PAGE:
How I dislike the phrase “mental health”. In its benign form it has a pastel, slightly perfumed air about it — something and nothing, as we say. Add the word “problem” and it becomes a spitting mass of contradictions and false positives.
Thanks to new American proposals, “psychosis” is set to become the badge of choice for mental health problems and perceived deviations from “normal” behaviour.
I once wrote an article on the mystical experiences of a few famed saints of the Church. “Hmm,” said an expert, “it’s probably bi-polar disorder.”
Nothing is allowed to exist beyond the current orthodoxy.
Descartes’s I think, therefore I am is a genuine symptom of psychosis because it locks us into random processes of brain activity. This extreme narrowing of experience is a prison cell for the mind, a place where the rest of existence is “other” and therefore threatening. It is characteristic of bullies, dictators, and authoritarians (who think they are always right) and scientism, which restricts all experience to pathways defined by blind intellect.
Only the narrow-minded could classify most human behaviour as illness.
We British should stop listening to American and European narrowlogues and revisit our famed tolerance of quirk, difference and benign oddity. That’s what made our predecessors such good inventors — and among the freest people on earth.
Apart from Boris, where have all the English eccentrics gone?
History teaching is rightly back in the educational spotlight under the new Coalition Government. Schools’ chief Michael Gove is determined to bring back rigorous teaching standards, including a detailed treatment of narrative history.
Pupils need to be able to position themselves in time and space. History gives them temporal awareness of their place in the scheme of things. Labour neglected the subject, appearing to believe that historical accuracy would turn students into Tories. They were probably right.
In my school, I was regarded as a whizz on the French Revolution. I was able to field questions that even the history master couldn’t answer in detail. What was my secret?
I hadn’t then read Edmund Burke’s famous work on the subject, nor yet Carlyle’s. Even Dickens’s A Tale of Two Cities was a pleasure for the future.
The source of my devilish knowledge were the novels of Dennis Wheatley, who also wrote extensively on occultism. Anyone who has read the swashbuckling tales of one Roger Brooke, a fictional Englishman who spent the entire period in revolutionary France, will have a sound grasp of that important slice of French, and British, history.
I was lucky to live close to one of the last of the private libraries. It kept every book it had ever possessed, so was a treasure store of old fiction. I lapped it up in huge gulps.
My main point is that fiction can be an effective way of introducing youngsters to historical narrative. I happen to know that Michael Gove is a fan of Dennis Wheatley — who incidentally worked with Winston Churchill during the war.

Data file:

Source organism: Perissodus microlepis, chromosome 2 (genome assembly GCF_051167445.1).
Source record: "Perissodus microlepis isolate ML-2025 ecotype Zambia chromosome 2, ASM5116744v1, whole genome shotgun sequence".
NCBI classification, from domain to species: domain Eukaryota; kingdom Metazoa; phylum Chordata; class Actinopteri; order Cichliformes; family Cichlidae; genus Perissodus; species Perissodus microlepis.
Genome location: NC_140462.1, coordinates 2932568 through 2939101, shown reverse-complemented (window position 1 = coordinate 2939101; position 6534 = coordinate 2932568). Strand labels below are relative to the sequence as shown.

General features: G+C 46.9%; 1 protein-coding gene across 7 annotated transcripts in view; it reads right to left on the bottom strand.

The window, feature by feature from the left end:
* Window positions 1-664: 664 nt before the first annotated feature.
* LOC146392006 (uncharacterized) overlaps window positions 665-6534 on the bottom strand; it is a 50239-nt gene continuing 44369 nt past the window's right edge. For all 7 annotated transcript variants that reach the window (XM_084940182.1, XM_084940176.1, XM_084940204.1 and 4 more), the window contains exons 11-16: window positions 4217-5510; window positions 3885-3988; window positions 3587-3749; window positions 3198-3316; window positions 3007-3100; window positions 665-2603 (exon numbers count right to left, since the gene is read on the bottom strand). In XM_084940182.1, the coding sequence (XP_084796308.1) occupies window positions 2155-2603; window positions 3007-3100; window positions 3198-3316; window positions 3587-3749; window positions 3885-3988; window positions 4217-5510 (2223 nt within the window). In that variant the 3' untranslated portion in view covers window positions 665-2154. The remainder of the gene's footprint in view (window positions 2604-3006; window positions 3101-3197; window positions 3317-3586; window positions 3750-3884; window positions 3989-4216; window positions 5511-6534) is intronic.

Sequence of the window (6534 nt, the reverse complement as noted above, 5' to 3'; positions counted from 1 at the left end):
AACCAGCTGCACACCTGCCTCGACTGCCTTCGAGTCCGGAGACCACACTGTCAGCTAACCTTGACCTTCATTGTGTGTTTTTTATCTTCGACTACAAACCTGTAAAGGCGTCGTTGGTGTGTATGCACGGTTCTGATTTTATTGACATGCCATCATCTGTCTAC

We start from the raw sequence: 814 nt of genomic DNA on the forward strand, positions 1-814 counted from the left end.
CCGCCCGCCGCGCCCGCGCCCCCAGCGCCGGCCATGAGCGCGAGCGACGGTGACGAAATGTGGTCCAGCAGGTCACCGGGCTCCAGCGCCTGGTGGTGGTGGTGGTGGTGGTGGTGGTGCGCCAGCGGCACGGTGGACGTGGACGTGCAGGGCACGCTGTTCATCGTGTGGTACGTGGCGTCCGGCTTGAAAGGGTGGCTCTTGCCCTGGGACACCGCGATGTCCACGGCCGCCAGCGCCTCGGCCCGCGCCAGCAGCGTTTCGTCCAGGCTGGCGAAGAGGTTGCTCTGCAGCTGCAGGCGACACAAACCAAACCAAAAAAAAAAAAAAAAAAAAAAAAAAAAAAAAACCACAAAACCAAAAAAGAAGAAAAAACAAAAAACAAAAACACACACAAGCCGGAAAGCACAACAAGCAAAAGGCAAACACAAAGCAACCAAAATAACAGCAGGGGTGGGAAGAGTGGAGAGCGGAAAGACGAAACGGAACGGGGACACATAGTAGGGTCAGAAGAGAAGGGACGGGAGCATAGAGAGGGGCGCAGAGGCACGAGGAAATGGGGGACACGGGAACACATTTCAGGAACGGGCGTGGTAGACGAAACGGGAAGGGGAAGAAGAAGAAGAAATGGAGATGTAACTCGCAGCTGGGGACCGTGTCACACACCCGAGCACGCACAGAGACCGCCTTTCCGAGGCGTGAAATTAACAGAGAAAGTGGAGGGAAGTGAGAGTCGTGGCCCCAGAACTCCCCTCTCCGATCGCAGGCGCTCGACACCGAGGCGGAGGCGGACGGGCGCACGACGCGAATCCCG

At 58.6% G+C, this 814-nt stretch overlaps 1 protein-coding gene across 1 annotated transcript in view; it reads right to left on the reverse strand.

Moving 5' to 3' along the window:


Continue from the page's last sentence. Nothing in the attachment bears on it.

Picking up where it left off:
Might we soon see the old boy back in favour in English classrooms?
Ever since I set up this website, Syntagma, along with Syntagma Media in 2005, I’ve regretted having to use syntagmamedia.com instead of a plain syntagma domain.
All things come to him who waits. The new .co domain suffix, which arrived on July 20, presents a clean sheet for those of us with impure business domain names.
As well as nabbing johnevans.co (a triumph, I assure you), I’ve managed to secure syntagma.co. The “co” signifies “company”, so is a dignified top-level alternative to .com, and is not local like .co.uk.
The present Syntagma site will remain on syntagmamedia.com for familiarity’s sake.
That vanity of vanities, a website in one’s own name, in this case John Evans (dot co) now exists: John Evans’s personal website.
I may yet regret this.
Annoyment of the Week
I haven’t really been annoyed by anything this week. A Conservative Government, albeit a tad diluted, is a serene experience for most of us.
Even Dave’s brutalist approach to diplomacy gives a front-foot feel to the new politics.
Does it get any better than this? When a chap can’t get steamed up about politics, might he be tired of life?
Now I’m starting to talk myself into artificial annoyments. I shall desist and bid you all peace and goodwill.
Germanic sense is beginning to overcome French pursuit of glory.
Wilhelm Nolling, one of five German professors challenging the legality of the European Union’s response to the financial and economic crises, is predicting social unrest.
“A transfer union [money flowing from rich countries to poorer ones] will destroy the social peace in Europe”, he said. “We need to form a new heart of the euro: France, Germany, Finland, Austria and the Netherlands. All the other states should be given their freedom back. That would give them a real opportunity to increase their competitiveness through currency devaluations.”
Just two years ago such sentiments were unthinkable. Now they are commonplace.
The shine has come off the EU and the eurozone. How soon before this absurd political confection is holed beneath the waterline?
Pics of the Week
The pictures show the Cathedral Green in Exeter 10 days apart. The first was shot on the 12th of July, the other on the 22nd.
What a difference a splash of rain makes.
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